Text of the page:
import java.util.HashMap;
import java.util.HashSet;
import java.util.Set;

public class ValueKeysMap<K, V> extends HashMap <K,V>{
    HashMap<V, Set<K>> ValueKeysMap = new HashMap<V, Set<K>>();

    @Override
    public boolean containsValue(Object value) {
        return ValueKeysMap.containsKey(value);
    }

    @Override
    public V put(K key, V value) {
        if (containsValue(value)) {
            Set<K> keys = ValueKeysMap.get(value);
            keys.add(key);
        } else {
            Set<K> keys = new HashSet<K>();
            keys.add(key);
            ValueKeysMap.put(value, keys);
        }
        return super.put(key, value);
    }

    @Override
    public V remove(Object key) {
        V value = super.remove(key);
        Set<K> keys = ValueKeysMap.get(value);
        keys.remove(key);
        if(keys.size() == 0) {
           ValueKeysMap.remove(value);
        }
        return value;
    }

    public Set<K> getKeys4ThisValue(V value){
        Set<K> keys = ValueKeysMap.get(value);
        return keys;
    }

    public boolean valueContainsThisKey(K key, V value){
        if (containsValue(value)) {
            Set<K> keys = ValueKeysMap.get(value);
            return keys.contains(key);
        }
        return false;
    }

    /*
     * Take care of argument constructor and other api's like putAll
     */
}

answered 5 years ago Chicowitz #16

You could insert both the key,value pair and its inverse into your map structure

map.put("theKey", "theValue");
map.put("theValue", "theKey");

Using map.get("theValue") will then return "theKey".

It's a quick and dirty way that I've made constant maps, which will only work for a select few datasets:

  • Contains only 1 to 1 pairs
  • Set of values is disjoint from the set of keys (1->2, 2->3 breaks it)

answered 4 years ago Sreedhar GS #17

Iterator<Map.Entry<String,String>> iterator = map.entrySet().iterator();
while (iterator.hasNext()) {
    Map.Entry<String,String> entry = iterator.next();
    if (entry.getValue().equals(value_you_look_for)) {
        String key_you_look_for = entry.getKey();
}
} 

answered 4 years ago user3724331 #18

In java8

map.entrySet().stream().filter(entry -> entry.getValue().equals(value))
    .forEach(entry -> System.out.println(entry.getKey()));

answered 3 years ago boy #19

I think this is best solution, original address: Java2s

    import java.util.HashMap;
    import java.util.Map;

        public class Main {

          public static void main(String[] argv) {
            Map<String, String> map = new HashMap<String, String>();
            map.put("1","one");
            map.put("2","two");
            map.put("3","three");
            map.put("4","four");

            System.out.println(getKeyFromValue(map,"three"));
          }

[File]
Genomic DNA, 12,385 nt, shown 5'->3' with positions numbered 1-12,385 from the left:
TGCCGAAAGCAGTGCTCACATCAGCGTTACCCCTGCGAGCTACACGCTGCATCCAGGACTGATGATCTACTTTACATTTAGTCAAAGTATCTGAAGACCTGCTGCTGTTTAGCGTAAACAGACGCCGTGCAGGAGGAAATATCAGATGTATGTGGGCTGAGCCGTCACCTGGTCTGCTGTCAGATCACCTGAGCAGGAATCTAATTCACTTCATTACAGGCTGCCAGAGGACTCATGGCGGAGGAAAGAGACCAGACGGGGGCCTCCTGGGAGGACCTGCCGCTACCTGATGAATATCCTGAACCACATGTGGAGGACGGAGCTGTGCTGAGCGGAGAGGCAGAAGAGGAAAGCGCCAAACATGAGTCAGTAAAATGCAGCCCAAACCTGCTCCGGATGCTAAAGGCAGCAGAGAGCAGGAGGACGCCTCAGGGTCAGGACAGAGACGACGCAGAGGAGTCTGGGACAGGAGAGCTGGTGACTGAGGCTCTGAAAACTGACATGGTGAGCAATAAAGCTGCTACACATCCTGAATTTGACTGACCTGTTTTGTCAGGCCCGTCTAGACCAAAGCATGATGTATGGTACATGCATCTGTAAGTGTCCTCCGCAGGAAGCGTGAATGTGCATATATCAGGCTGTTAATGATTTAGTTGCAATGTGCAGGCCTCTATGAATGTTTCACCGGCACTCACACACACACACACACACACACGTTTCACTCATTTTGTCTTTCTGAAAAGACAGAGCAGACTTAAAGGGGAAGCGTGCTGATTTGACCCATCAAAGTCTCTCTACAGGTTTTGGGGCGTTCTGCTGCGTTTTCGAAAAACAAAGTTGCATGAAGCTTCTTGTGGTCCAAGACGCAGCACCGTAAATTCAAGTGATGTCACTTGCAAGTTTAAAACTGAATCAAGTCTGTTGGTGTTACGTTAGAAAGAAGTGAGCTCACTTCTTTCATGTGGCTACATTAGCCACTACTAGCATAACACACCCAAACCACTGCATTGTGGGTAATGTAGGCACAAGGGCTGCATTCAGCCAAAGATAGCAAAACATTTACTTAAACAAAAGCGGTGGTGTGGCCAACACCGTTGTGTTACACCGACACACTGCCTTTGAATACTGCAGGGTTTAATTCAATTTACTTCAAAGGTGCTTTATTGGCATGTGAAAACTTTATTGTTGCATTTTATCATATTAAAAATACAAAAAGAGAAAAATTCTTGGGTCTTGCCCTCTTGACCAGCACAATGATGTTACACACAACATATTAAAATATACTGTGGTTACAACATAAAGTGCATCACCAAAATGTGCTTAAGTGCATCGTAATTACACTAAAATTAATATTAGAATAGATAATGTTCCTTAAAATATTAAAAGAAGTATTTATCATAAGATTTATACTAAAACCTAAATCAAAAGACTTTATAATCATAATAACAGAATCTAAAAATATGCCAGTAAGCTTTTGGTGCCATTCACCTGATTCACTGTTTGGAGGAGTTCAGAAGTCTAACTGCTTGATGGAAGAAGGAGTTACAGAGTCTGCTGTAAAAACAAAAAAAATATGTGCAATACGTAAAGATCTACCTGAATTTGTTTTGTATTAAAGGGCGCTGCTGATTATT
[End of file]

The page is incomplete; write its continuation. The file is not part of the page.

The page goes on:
// hm is the map you are trying to get value from it
          public static Object getKeyFromValue(Map hm, Object value) {
            for (Object o : hm.keySet()) {
              if (hm.get(o).equals(value)) {
                return o;
              }
            }
            return null;
          }
        }

An easy usage: if you put all data in hasMap and you have item = "Automobile", so you are looking its key in hashMap. that is good solution.

getKeyFromValue(hashMap, item);
System.out.println("getKeyFromValue(hashMap, item): "+getKeyFromValue(hashMap, item));

answered 3 years ago kanaparthikiran #20

/**
 * This method gets the Key for the given Value
 * @param paramName
 * @return
 */
private String getKeyForValueFromMap(String paramName) {
    String keyForValue = null;
    if(paramName!=null)) {
        Set<Entry<String,String>> entrySet = myMap().entrySet();
        if(entrySet!=null && entrySet.size>0) {
            for(Entry<String,String> entry : entrySet) {
                if(entry!=null && paramName.equalsIgnoreCase(entry.getValue())) {
                    keyForValue = entry.getKey();
                }
            }
        }
    }
    return keyForValue;
}

answered 3 years ago kervin #21

It's important to note that since this question, Apache Collections supports Generic BidiMaps. So a few of the top voted answers are no longer accurate on that point.

For a Serialized BidiMap that also supports duplicate values ( 1-to-many scenario ) also consider MapDB.org.

answered 3 years ago user309309 #22

for(int key: hm.keySet()) {
    if(hm.get(key).equals(value)) {
        System.out.println(key); 
    }
}

answered 3 years ago phani #23

Using Java 8:

ftw.forEach((key, value) -> {
    if (value=="foo") {
        System.out.print(key);
    }
});

answered 2 years ago The Berga #24

For Android development targeting API < 19, Vitalii Fedorenko one-to-one relationship solution doesn't work because Objects.equals isn't implemented. Here's a simple alternative:

public <K, V> K getKeyByValue(Map<K, V> map, V value) {
    for (Map.Entry<K, V> entry : map.entrySet()) {
            if (value.equals(entry.getValue())) {
            return entry.getKey();
        }
    }
    return null;
}

answered 2 years ago ABHI #25

Decorate map with your own implementation

class MyMap<K,V> extends HashMap<K, V>{

    Map<V,K> reverseMap = new HashMap<V,K>();